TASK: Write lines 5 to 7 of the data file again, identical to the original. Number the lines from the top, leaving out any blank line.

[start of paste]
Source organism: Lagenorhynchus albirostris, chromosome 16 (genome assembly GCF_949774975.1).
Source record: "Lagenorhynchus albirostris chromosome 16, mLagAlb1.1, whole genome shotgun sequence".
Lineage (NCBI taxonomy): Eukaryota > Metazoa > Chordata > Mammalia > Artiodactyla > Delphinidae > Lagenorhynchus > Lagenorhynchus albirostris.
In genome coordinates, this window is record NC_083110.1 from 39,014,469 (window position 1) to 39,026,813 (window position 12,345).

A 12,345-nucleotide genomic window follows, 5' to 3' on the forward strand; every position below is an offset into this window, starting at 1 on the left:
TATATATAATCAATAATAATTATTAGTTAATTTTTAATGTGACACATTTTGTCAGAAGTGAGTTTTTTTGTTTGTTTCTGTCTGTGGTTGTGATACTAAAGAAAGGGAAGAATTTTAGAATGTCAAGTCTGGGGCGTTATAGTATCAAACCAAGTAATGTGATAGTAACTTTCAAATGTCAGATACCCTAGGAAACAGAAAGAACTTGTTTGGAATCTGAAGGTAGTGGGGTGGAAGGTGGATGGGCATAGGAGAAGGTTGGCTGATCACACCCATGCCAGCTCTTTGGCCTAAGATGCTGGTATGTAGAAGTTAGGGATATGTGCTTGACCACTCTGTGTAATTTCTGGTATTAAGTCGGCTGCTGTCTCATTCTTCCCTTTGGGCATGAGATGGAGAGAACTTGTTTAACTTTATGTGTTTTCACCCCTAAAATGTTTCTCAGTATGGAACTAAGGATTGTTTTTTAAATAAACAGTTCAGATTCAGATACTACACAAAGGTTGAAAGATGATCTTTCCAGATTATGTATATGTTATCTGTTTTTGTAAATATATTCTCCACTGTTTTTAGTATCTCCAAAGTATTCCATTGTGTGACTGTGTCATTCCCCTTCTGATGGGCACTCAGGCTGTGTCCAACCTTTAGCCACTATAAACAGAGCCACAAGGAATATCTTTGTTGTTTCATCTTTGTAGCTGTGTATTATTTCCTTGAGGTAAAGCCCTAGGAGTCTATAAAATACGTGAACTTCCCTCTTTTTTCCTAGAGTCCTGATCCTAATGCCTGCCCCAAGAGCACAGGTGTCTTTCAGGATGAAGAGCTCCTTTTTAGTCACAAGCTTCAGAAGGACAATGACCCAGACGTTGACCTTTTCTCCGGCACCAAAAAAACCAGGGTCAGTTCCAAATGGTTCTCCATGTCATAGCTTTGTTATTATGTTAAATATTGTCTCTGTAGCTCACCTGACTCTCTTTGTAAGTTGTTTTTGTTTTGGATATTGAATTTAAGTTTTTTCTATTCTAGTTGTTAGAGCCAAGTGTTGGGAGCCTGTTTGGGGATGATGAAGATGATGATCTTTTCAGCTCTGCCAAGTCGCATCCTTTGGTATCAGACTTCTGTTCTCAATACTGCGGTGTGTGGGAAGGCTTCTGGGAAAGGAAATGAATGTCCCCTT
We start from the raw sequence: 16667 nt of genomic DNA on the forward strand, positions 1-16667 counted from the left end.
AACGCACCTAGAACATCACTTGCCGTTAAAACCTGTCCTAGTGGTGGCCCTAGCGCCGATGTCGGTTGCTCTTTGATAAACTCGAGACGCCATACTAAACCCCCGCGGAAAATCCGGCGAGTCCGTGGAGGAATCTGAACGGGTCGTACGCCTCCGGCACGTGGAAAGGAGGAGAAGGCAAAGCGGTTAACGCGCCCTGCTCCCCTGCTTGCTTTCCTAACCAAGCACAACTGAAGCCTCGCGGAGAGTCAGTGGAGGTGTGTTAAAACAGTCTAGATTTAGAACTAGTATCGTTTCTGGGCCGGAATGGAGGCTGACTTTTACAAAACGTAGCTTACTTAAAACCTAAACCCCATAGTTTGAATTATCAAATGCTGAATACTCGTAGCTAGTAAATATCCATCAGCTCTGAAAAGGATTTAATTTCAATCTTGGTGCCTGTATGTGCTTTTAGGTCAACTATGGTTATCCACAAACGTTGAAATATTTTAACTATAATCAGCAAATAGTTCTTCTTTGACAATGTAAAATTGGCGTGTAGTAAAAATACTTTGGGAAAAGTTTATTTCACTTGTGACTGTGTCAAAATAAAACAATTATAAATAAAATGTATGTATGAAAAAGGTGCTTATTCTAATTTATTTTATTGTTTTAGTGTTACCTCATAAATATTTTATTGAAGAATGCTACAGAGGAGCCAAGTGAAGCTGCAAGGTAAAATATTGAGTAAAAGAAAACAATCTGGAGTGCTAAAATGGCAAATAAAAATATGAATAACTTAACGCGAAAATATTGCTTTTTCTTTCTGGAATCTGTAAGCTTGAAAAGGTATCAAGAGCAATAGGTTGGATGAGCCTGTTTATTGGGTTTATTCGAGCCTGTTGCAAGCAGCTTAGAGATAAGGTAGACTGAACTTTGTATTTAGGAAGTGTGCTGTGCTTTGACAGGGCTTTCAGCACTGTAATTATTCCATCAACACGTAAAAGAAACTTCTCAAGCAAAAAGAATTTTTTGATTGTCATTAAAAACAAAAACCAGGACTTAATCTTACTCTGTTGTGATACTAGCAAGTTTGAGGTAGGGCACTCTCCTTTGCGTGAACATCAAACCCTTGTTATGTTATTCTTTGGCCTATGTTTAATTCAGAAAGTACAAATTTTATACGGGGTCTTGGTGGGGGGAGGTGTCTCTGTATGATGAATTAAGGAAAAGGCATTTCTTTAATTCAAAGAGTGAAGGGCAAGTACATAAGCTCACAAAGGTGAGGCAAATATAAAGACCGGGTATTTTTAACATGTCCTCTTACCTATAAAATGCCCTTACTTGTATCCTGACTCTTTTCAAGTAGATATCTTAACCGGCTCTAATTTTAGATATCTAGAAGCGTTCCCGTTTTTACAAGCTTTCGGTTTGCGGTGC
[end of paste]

A 12,345-nucleotide genomic window follows, 5' to 3' on the forward strand; every position below is an offset into this window, starting at 1 on the left:
TATATATAATCAATAATAATTATTAGTTAATTTTTAATGTGACACATTTTGTCAGAAGTGAGTTTTTTTGTTTGTTTCTGTCTGTGGTTGTGATACTAAAGAAAGGGAAGAATTTTAGAATGTCAAGTCTGGGGCGTTATAGTATCAAACCAAGTAATGTGATAGTAACTTTCAAATGTCAGATACCCTAGGAAACAGAAAGAACTTGTTTGGAATCTGAAGGTAGTGGGGTGGAAGGTGGATGGGCATAGGAGAAGGTTGGCTGATCACACCCATGCCAGCTCTTTGGCCTAAGATGCTGGTATGTAGAAGTTAGGGATATGTGCTTGACCACTCTGTGTAATTTCTGGTATTAAGTCGGCTGCTGTCTCATTCTTCCCTTTGGGCATGAGATGGAGAGAACTTGTTTAACTTTATGTGTTTTCACCCCTAAAATGTTTCTCAGTATGGAACTAAGGATTGTTTTTTAAATAAACAGTTCAGATTCAGATACTACACAAAGGTTGAAAGATGATCTTTCCAGATTATGTATATGTTATCTGTTTTTGTAAATATATTCTCCACTGTTTTTAGTATCTCCAAAGTATTCCATTGTGTGACTGTGTCATTCCCCTTCTGATGGGCACTCAGGCTGTGTCCAACCTTTAGCCACTATAAACAGAGCCACAAGGAATATCTTTGTTGTTTCATCTTTGTAGCTGTGTATTATTTCCTTGAGGTAAAGCCCTAGGAGTCTATAAAATACGTGAACTTCCCTCTTTTTTCCTAGAGTCCTGATCCTAATGCCTGCCCCAAGAGCACAGGTGTCTTTCAGGATGAAGAGCTCCTTTTTAGTCACAAGCTTCAGAAGGACAATGACCCAGACGTTGACCTTTTCTCCGGCACCAAAAAAACCAGGGTCAGTTCCAAATGGTTCTCCATGTCATAGCTTTGTTATTATGTTAAATATTGTCTCTGTAGCTCACCTGACTCTCTTTGTAAGTTGTTTTTGTTTTGGATATTGAATTTAAGTTTTTTCTATTCTAGTTGTTAGAGCCAAGTGTTGGGAGCCTGTTTGGGGATGATGAAGATGATGATCTTTTCAGCTCTGCCAAGTCGCATCCTTTGGTATCAGACTTCTGTTCTCAATACTGCGGTGTGTGGGAAGGCTTCTGGGAAAGGAAATGAATGTCCCCTT
We start from the raw sequence: 16667 nt of genomic DNA on the forward strand, positions 1-16667 counted from the left end.